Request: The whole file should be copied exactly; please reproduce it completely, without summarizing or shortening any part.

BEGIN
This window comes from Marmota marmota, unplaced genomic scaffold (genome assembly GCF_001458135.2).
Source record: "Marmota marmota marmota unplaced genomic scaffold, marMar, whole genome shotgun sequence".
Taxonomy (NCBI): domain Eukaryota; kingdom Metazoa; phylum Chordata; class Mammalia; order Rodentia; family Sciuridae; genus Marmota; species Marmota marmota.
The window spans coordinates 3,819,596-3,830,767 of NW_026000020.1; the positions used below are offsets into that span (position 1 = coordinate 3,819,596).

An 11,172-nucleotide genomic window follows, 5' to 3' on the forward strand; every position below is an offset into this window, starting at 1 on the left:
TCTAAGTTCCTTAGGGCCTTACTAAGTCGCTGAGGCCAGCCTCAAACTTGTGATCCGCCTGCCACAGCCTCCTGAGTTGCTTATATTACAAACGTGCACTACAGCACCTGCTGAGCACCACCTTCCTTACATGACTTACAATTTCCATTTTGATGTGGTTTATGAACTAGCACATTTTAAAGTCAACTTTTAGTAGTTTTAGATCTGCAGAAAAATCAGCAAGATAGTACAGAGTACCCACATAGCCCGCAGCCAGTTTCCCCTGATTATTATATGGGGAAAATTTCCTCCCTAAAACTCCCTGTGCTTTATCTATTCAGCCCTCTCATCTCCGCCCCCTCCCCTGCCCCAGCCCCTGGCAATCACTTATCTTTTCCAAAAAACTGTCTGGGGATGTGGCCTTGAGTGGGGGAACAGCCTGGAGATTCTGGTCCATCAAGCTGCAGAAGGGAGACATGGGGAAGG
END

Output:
This window comes from Marmota marmota, unplaced genomic scaffold (genome assembly GCF_001458135.2).
Source record: "Marmota marmota marmota unplaced genomic scaffold, marMar, whole genome shotgun sequence".
Taxonomy (NCBI): domain Eukaryota; kingdom Metazoa; phylum Chordata; class Mammalia; order Rodentia; family Sciuridae; genus Marmota; species Marmota marmota.
The window spans coordinates 3,819,596-3,830,767 of NW_026000020.1; the positions used below are offsets into that span (position 1 = coordinate 3,819,596).

An 11,172-nucleotide genomic window follows, 5' to 3' on the forward strand; every position below is an offset into this window, starting at 1 on the left:
TCTAAGTTCCTTAGGGCCTTACTAAGTCGCTGAGGCCAGCCTCAAACTTGTGATCCGCCTGCCACAGCCTCCTGAGTTGCTTATATTACAAACGTGCACTACAGCACCTGCTGAGCACCACCTTCCTTACATGACTTACAATTTCCATTTTGATGTGGTTTATGAACTAGCACATTTTAAAGTCAACTTTTAGTAGTTTTAGATCTGCAGAAAAATCAGCAAGATAGTACAGAGTACCCACATAGCCCGCAGCCAGTTTCCCCTGATTATTATATGGGGAAAATTTCCTCCCTAAAACTCCCTGTGCTTTATCTATTCAGCCCTCTCATCTCCGCCCCCTCCCCTGCCCCAGCCCCTGGCAATCACTTATCTTTTCCAAAAAACTGTCTGGGGATGTGGCCTTGAGTGGGGGAACAGCCTGGAGATTCTGGTCCATCAAGCTGCAGAAGGGAGACATGGGGAAGG